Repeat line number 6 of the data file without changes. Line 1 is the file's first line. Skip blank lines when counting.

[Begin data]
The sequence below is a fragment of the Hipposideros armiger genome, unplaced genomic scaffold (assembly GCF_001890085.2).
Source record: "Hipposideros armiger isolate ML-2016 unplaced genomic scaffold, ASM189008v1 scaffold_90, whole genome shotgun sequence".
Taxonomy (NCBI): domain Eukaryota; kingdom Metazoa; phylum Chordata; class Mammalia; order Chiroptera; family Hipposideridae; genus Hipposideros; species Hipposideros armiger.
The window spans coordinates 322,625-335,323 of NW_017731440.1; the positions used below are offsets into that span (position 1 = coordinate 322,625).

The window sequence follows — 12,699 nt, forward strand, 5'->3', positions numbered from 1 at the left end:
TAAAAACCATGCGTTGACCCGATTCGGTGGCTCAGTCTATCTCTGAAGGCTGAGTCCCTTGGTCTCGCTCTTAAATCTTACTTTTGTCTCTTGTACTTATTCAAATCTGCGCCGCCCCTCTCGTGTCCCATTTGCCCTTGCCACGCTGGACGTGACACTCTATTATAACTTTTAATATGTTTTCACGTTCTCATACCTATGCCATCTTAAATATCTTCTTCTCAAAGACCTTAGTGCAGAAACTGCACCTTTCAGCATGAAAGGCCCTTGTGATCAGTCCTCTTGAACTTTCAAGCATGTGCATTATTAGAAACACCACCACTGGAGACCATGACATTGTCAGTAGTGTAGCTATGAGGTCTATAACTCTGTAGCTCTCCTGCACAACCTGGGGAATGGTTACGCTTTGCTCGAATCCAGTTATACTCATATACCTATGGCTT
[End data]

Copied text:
TAAAAACCATGCGTTGACCCGATTCGGTGGCTCAGTCTATCTCTGAAGGCTGAGTCCCTTGGTCTCGCTCTTAAATCTTACTTTTGTCTCTTGTACTTATTCAAATCTGCGCCGCCCCTCTCGTGTCCCATTTGCCCTTGCCACGCTGGACGTGACACTCTATTATAACTTTTAATATGTTTTCACGTTCTCATACCTATGCCATCTTAAATATCTTCTTCTCAAAGACCTTAGTGCAGAAACTGCACCTTTCAGCATGAAAGGCCCTTGTGATCAGTCCTCTTGAACTTTCAAGCATGTGCATTATTAGAAACACCACCACTGGAGACCATGACATTGTCAGTAGTGTAGCTATGAGGTCTATAACTCTGTAGCTCTCCTGCACAACCTGGGGAATGGTTACGCTTTGCTCGAATCCAGTTATACTCATATACCTATGGCTT